Sign up to AFA Weekly
AFA Weekly is a free email published each Wednesday by Australian Foreign Affairs.
Written and curated by editor Greg Earl, it features news and insights on crucial world events and their effect on Australia, in a style that’s clear, succinct and free of jargon.
It also offers a round-up of the week’s key articles by leading foreign policy thinkers from Australia and around the world.
Read previous editions
4 September 2019
The forgotten neighbour
Off the tip of north Queensland is a looming problem that Australia has long tried to avoid: a people suppressed. The region of West Papua receives little attention in Australia, partly because Indonesia blocks access to aid groups, foreign media and the United Nations. But Canberra, too, prefers this silence.
In recent weeks, however, the …
28 August 2019
Bypassing the US and China
In the past week, global stock markets have dipped and climbed as Donald Trump threatened to increase tariffs on China, then suggested he may not, then claimed – despite Beijing’s denials – that Chinese officials had called the White House to resume trade talks. Asked if he was having second thoughts about his tactics, Trump said “I have …
21 August 2019
Morrison’s Pacific step-down
Last week’s meeting of Pacific leaders in Tuvalu was supposed to advance Scott Morrison’s effort to improve ties with Australia’s neighbours. Instead, the 2019 Pacific Islands Forum will be remembered as the moment when Morrison’s Pacific “step-up” went backwards.
One measure of the shift can be seen in the response of Fiji’s …
14 August 2019
Hong Kong is dangerous
Every week in Australia about 55,000 people travel to Hong Kong, which for decades has been one of the country’s most popular destinations. Yet, last week the Australian government changed its official travel advice for Hong Kong to “Exercise a high degree of caution”. Protests and random attacks on demonstrators, the advice warned, have become …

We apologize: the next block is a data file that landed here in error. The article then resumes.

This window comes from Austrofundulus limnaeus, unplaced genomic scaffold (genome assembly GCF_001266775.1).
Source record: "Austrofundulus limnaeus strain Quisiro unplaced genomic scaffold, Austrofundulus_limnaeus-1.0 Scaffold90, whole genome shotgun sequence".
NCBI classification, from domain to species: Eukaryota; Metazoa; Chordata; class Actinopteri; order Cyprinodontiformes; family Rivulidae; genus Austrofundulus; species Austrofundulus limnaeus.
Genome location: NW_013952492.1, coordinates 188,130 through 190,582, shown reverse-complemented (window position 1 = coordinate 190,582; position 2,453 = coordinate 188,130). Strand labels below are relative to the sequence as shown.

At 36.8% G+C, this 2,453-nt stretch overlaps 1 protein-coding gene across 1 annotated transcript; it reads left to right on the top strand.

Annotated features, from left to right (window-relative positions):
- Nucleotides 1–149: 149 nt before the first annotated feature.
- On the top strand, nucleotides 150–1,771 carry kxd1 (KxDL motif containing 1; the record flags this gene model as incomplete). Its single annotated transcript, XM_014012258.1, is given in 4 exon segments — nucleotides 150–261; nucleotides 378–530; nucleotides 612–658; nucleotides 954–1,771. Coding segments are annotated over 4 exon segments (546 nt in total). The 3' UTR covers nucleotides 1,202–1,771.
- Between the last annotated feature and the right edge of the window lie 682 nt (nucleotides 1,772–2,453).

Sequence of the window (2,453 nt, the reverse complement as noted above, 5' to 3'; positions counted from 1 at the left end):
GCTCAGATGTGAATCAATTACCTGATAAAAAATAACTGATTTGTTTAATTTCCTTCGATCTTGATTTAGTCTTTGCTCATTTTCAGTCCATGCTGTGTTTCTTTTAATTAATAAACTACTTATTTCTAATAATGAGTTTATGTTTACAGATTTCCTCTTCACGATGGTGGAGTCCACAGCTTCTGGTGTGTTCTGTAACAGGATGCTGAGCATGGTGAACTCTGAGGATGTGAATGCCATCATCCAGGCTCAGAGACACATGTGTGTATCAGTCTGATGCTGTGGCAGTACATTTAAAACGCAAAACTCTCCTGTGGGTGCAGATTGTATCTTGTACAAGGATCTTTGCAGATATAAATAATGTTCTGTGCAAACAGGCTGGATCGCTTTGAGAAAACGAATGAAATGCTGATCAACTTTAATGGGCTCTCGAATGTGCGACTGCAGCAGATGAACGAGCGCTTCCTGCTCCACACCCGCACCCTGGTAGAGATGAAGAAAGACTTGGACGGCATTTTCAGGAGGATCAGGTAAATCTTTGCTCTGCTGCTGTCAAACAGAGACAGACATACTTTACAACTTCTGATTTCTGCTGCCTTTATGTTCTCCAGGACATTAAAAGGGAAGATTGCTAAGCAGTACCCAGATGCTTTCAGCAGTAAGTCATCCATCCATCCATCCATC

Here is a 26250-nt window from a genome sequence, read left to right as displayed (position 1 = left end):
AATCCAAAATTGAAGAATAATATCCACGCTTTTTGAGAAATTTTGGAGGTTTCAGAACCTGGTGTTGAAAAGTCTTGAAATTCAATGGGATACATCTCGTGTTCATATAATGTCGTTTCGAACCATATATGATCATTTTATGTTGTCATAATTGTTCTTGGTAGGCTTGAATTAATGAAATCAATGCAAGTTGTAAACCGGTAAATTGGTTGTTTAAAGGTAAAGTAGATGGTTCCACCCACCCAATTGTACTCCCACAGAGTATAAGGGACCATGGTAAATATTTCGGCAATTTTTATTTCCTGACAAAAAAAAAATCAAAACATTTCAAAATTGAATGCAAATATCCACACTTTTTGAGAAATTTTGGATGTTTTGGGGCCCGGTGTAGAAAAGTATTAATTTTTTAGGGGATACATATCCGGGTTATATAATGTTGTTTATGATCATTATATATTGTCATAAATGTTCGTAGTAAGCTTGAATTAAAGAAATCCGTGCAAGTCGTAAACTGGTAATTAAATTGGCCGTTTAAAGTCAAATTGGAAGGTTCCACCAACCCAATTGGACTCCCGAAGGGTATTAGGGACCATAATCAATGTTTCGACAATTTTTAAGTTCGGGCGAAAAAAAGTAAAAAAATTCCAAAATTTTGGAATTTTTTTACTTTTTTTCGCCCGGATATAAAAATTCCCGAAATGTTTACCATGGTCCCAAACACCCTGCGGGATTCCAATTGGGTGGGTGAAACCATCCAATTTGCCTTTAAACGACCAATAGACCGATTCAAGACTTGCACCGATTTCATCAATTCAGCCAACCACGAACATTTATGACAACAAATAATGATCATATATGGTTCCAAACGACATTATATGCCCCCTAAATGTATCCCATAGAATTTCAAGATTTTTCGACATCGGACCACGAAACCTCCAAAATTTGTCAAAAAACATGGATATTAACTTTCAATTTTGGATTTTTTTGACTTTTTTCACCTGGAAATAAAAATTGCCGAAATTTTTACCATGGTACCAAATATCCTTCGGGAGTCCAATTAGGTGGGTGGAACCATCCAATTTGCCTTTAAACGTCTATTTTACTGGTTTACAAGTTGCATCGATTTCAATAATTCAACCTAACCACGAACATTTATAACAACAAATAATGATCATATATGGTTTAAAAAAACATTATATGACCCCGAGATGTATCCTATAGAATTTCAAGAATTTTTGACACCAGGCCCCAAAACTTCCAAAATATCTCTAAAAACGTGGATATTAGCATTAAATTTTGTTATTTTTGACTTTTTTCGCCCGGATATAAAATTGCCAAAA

7 August 2019
Pompeo vs White
Last weekend, Australia’s foreign and defence ministers met with their American counterparts for the annual Australia–US Ministerial Consultations (AUSMIN). These days, the forum serves as a sort of litmus test of where Australia is sitting between the US, its closest ally, and China, its largest trading partner. The dilemma for Australia is …
China’s red line
Last week, China released a 51-page defence white paper that outlined its long-term military plans, as well as its concerns about countries such as the United States and Australia. Published in Mandarin and English, the document was the country’s first such white paper in four years. It did not label the US an adversary – as Donald Trump’s …
24 July 2019
The other trade war
In South Korea recently, shoppers have been avoiding Uniqlo, convenience stores have been removing Asahi beer from their fridges, and holiday-makers have been cancelling trips to Tokyo. This unofficial boycott of Japan is part of a new trade war that began on 4 July, when the Japanese government began curbing exports of material crucial to South …
17 July 2019
Not getting the Pacific
Yesterday, Scott Morrison announced that his first official guest since he won the election will be James Marape, the prime minister of Papua New Guinea. This six-day state visit will be the latest instalment in Morrison’s firm, and occasionally frenzied, commitment to the Coalition’s signature foreign policy – the “Pacific step-up”. Since …
10 July 2019
The Hugh White debate
Late last month, China tested a series of anti-ship missiles close to its artificial islands in the South China Sea. Beijing initially denied building these islands, and then insisted they would not be militarised. Now, yet again, China is going one step further.
These strategic developments reflect the current pattern in the Asia-Pacific. …
3 July 2019
Australia discovers Europe
From 1989 to 1994, Boris Johnson was posted to Brussels for London’s Daily Telegraph, where he delivered a colourful – and largely fictional – series of dispatches about the European Union’s bureaucratic overreach. These stories, including accounts of plans to regulate chip flavours or to classify snails as fish, have been credited …
Sign up to receive the latest from
AUSTRALIAN FOREIGN AFFAIRS